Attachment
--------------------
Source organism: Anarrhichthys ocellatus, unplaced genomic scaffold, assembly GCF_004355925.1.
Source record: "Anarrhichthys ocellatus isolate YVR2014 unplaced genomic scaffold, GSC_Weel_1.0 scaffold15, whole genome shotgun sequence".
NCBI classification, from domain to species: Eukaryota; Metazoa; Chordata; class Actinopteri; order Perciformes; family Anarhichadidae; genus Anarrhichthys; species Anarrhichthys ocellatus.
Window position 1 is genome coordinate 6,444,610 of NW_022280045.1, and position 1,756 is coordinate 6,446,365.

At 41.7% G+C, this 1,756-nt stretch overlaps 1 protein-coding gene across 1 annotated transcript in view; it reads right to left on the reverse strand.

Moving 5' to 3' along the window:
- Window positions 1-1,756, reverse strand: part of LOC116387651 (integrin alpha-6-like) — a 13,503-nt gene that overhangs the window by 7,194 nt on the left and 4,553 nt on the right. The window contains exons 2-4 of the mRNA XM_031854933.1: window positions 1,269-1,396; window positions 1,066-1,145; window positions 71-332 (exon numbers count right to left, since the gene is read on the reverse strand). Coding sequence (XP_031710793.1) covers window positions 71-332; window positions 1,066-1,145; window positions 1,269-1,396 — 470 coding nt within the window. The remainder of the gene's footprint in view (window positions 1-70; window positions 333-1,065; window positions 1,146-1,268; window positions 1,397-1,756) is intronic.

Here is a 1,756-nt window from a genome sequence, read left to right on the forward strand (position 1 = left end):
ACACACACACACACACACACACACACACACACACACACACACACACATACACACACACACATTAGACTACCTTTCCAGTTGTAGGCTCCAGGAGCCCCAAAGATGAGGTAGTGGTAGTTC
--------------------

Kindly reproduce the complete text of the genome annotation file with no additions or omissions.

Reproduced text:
Source organism: Anarrhichthys ocellatus, unplaced genomic scaffold, assembly GCF_004355925.1.
Source record: "Anarrhichthys ocellatus isolate YVR2014 unplaced genomic scaffold, GSC_Weel_1.0 scaffold15, whole genome shotgun sequence".
NCBI classification, from domain to species: Eukaryota; Metazoa; Chordata; class Actinopteri; order Perciformes; family Anarhichadidae; genus Anarrhichthys; species Anarrhichthys ocellatus.
Window position 1 is genome coordinate 6,444,610 of NW_022280045.1, and position 1,756 is coordinate 6,446,365.

At 41.7% G+C, this 1,756-nt stretch overlaps 1 protein-coding gene across 1 annotated transcript in view; it reads right to left on the reverse strand.

Moving 5' to 3' along the window:
- Window positions 1-1,756, reverse strand: part of LOC116387651 (integrin alpha-6-like) — a 13,503-nt gene that overhangs the window by 7,194 nt on the left and 4,553 nt on the right. The window contains exons 2-4 of the mRNA XM_031854933.1: window positions 1,269-1,396; window positions 1,066-1,145; window positions 71-332 (exon numbers count right to left, since the gene is read on the reverse strand). Coding sequence (XP_031710793.1) covers window positions 71-332; window positions 1,066-1,145; window positions 1,269-1,396 — 470 coding nt within the window. The remainder of the gene's footprint in view (window positions 1-70; window positions 333-1,065; window positions 1,146-1,268; window positions 1,397-1,756) is intronic.

Here is a 1,756-nt window from a genome sequence, read left to right on the forward strand (position 1 = left end):
ACACACACACACACACACACACACACACACACACACACACACACACATACACACACACACATTAGACTACCTTTCCAGTTGTAGGCTCCAGGAGCCCCAAAGATGAGGTAGTGGTAGTTC